Last Thursday, I enjoyed a wonderful evening at Congregation Beth Sholom, where I joined in their celebration of Purim. During that time I consumed tasty pastries, listened to a dramatic story and drank in the ambience of a participative, family-centered celebration.
First, the story
Purim is a traditional Jewish celebration centered on the Book of Esther. Having all the hallmarks of a stage drama, it is most entertaining. The story is set in Persia during the fourth century BC, when all Jews were subject to the Persian empire. Its king, Ahasuerus, had a wife, Vashti, whom he commanded to come before him at a lengthy state banquet wearing her crown. (Some scholars have interpreted this as wearing only her crown.) With modesty she declined to do so and was removed as queen. Ne
eding a new consort, he looked for a new queen in a yearlong process involving all 127 of his provinces. Ultimately, Esther, a Jewish girl, became his choice and was named queen. At the time, King Ahasuerus did not know she was Jewish. An anti-Semite, Haman, was given the role of prime minister. Esther’s cousin Mordecai, a Jewish leader, refused to bow to Haman in response to the king’s order. Indignant, Haman asked Ahasuerus to order the killing of all Jews. The extermination date chosen was the 13th of the Jewish month of Adar, picked as the result of a lottery conceived by Haman. Purim is named after the word “lots.” Mordecai and Jews throughout the empire fasted, lamented and mourned. Next, Esther asked her king and Haman to join her for a feast, where she revealed that she was Jewish and Haman’s treachery against the Jews. As a result, Haman was hanged and Mordecai was given the prime minister’s position. It was then decreed that Jews would have the right of defense against their enemies.
The 13th of Adar was when the Jews killed a number of their enemies. The 14th of Adar was a day of rest and celebration. The 13th of Adar is observed as the Fast of Esther and the 14th of Adar is Purim.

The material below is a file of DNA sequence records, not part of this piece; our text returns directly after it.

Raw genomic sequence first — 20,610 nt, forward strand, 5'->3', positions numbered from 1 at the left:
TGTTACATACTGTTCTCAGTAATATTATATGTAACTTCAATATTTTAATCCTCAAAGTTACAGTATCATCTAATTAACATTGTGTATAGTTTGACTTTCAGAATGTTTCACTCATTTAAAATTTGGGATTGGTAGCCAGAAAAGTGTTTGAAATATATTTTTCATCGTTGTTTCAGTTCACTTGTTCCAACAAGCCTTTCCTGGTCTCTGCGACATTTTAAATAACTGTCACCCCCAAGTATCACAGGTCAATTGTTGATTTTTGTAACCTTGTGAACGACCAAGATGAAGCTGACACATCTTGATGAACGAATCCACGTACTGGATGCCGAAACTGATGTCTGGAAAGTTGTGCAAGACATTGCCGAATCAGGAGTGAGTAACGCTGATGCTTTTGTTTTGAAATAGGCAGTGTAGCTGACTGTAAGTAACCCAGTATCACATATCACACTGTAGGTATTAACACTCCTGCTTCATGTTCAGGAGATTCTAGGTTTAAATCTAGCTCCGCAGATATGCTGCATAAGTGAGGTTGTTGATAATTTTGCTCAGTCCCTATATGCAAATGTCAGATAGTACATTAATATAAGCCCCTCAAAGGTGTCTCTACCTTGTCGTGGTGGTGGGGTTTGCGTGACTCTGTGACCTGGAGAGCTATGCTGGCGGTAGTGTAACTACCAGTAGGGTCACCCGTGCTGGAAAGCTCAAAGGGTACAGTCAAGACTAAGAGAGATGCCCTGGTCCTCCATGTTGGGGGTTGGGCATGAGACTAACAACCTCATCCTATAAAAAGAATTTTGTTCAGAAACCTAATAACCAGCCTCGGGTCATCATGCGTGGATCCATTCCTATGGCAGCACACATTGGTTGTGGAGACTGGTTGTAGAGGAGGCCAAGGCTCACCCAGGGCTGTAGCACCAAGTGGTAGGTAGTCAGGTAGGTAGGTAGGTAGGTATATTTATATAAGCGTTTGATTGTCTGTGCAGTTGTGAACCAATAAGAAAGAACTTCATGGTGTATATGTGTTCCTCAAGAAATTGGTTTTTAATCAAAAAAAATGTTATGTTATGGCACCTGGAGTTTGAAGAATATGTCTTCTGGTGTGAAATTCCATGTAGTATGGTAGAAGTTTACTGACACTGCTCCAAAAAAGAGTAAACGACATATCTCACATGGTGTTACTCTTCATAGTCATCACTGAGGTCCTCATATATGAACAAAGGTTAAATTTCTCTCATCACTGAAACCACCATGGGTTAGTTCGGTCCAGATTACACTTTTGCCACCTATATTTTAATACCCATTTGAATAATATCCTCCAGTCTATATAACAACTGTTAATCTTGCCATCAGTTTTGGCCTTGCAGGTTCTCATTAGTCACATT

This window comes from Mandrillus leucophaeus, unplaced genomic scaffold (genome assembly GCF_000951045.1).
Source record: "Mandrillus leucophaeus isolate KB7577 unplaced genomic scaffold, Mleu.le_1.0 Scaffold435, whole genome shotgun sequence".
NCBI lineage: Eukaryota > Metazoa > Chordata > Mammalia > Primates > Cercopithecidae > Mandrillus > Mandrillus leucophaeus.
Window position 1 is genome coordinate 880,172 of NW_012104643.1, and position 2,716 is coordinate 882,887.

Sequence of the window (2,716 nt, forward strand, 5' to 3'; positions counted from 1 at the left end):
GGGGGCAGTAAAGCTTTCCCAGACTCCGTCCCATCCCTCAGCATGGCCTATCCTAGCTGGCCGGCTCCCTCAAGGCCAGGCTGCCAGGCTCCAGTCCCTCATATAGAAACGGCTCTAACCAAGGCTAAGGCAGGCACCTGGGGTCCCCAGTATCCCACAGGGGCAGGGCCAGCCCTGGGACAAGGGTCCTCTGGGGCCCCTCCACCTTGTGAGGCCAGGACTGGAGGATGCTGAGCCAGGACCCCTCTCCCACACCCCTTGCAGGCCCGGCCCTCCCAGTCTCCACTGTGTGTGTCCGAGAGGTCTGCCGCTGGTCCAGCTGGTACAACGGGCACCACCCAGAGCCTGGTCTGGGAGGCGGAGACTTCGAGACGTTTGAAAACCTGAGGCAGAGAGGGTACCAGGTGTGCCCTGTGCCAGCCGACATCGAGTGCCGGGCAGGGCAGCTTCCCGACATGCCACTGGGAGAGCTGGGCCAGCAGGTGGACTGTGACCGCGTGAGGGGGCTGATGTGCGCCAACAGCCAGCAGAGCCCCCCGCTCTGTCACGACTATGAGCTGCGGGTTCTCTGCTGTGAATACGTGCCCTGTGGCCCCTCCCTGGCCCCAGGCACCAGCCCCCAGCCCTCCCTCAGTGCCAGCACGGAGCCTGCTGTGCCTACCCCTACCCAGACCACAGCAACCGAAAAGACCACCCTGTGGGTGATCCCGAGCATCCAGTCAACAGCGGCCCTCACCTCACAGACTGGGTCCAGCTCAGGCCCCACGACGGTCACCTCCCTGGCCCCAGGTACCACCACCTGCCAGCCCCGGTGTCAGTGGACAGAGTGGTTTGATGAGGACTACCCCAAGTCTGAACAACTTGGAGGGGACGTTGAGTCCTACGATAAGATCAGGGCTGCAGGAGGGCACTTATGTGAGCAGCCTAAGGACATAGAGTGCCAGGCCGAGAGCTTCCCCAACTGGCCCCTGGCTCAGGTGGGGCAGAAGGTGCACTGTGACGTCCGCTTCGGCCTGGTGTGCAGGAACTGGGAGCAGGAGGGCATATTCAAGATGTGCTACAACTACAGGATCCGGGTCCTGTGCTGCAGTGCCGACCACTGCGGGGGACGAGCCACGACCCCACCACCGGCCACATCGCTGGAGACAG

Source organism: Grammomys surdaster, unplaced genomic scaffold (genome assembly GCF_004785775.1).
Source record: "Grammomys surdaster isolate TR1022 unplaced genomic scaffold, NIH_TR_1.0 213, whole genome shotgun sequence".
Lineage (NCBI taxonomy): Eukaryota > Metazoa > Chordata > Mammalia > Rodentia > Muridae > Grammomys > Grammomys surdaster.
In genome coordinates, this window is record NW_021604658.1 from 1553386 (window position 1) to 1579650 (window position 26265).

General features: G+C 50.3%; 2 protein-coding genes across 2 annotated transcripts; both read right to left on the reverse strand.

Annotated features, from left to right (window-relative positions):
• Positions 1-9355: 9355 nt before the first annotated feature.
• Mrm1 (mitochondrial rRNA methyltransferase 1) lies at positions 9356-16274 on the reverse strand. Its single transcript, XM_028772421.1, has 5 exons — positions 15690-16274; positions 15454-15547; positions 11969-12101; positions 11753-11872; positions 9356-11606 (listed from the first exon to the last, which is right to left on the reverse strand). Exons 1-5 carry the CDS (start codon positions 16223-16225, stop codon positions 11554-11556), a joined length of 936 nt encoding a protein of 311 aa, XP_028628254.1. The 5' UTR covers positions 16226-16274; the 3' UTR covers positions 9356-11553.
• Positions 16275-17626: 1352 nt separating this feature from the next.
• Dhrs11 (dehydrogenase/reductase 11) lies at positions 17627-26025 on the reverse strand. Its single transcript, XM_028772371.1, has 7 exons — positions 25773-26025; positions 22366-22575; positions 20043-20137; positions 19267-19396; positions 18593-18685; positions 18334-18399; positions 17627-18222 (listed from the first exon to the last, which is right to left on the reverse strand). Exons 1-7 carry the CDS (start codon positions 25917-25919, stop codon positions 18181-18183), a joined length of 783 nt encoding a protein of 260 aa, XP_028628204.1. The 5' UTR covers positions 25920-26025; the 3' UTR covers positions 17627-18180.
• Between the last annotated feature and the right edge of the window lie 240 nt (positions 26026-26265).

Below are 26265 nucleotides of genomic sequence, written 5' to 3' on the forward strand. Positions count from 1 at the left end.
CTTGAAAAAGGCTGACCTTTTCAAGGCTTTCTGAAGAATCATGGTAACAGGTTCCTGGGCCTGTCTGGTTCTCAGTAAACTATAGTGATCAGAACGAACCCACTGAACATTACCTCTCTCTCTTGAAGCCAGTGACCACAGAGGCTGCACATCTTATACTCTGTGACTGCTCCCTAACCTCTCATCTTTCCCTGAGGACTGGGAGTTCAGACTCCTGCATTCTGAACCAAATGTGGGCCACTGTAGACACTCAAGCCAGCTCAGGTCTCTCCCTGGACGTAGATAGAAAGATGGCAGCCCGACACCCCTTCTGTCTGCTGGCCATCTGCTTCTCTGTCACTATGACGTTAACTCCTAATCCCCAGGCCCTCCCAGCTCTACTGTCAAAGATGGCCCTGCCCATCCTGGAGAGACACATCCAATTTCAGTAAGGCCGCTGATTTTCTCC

Purim celebration at Congregation Beth Sholom
As I arrived at the synagogue, members were beginning to enter. Most of them were dressed in costumes, including a pirate, policewoman, ballerina, superhero and movie star. There was an air of gaiety as people continued to arrive, most with trays of a special dessert especially for Purim called hamantaschen, triangular pastries made from a circle of dough filled with a sweet filling, folded into a triangle and baked. The name refers to Haman, the villain in the story.
The Esther story is called the megillah and is from the Book of Esther scroll. So we were there to hear the reading of the megillah. However, for what happens during the reading, Rabbi Michael Oblath read an abbreviated version or we might have been there all night.
Refreshments were served first. There were many flavors of hamantaschen brought by the congregation. The children made masks and had pictures taken with the rabbi, who was dressed in an elegant plushy hamantaschen costume he had made. We then entered the synagogue for the megillah reading. As people came in, graggers (noisemakers) were made available to use during the reading. The rabbi reminded those present that when Haman’s name is mentioned in the reading, children were to twirl their graggers and adults to boo to eradicate his evil name. He also encouraged yeas for Mordecai, Vashti and Esther. There were many children in attendance that night. Truly it was a family evening.
As the abbreviated megillah story was read, there were sustained interruptions by the children with graggers drowning out Haman’s name. Rabbi Oblath was patient as the story was slowly read. Some of the parents had a difficult time silencing their children after each gragger outburst. Clearly the children were familiar with the Esther story and enjoyed its reading. Nonetheless, I was made aware that night that this faith tradition involves its children from early on in meaningful expressions and clear understandings of key scriptural stories. Another celebration at this congregation is the observance of Seder, the story of Israel’s deliverance from Egyptian bondage.
If you’ve not experienced this congregation’s joy, community Seder is coming up on April 4.
Chris Thompson is a religion scholar who visits local churches and writes about his experiences and matters of faith for Alaska Dispatch News and on his blog, Church Visits.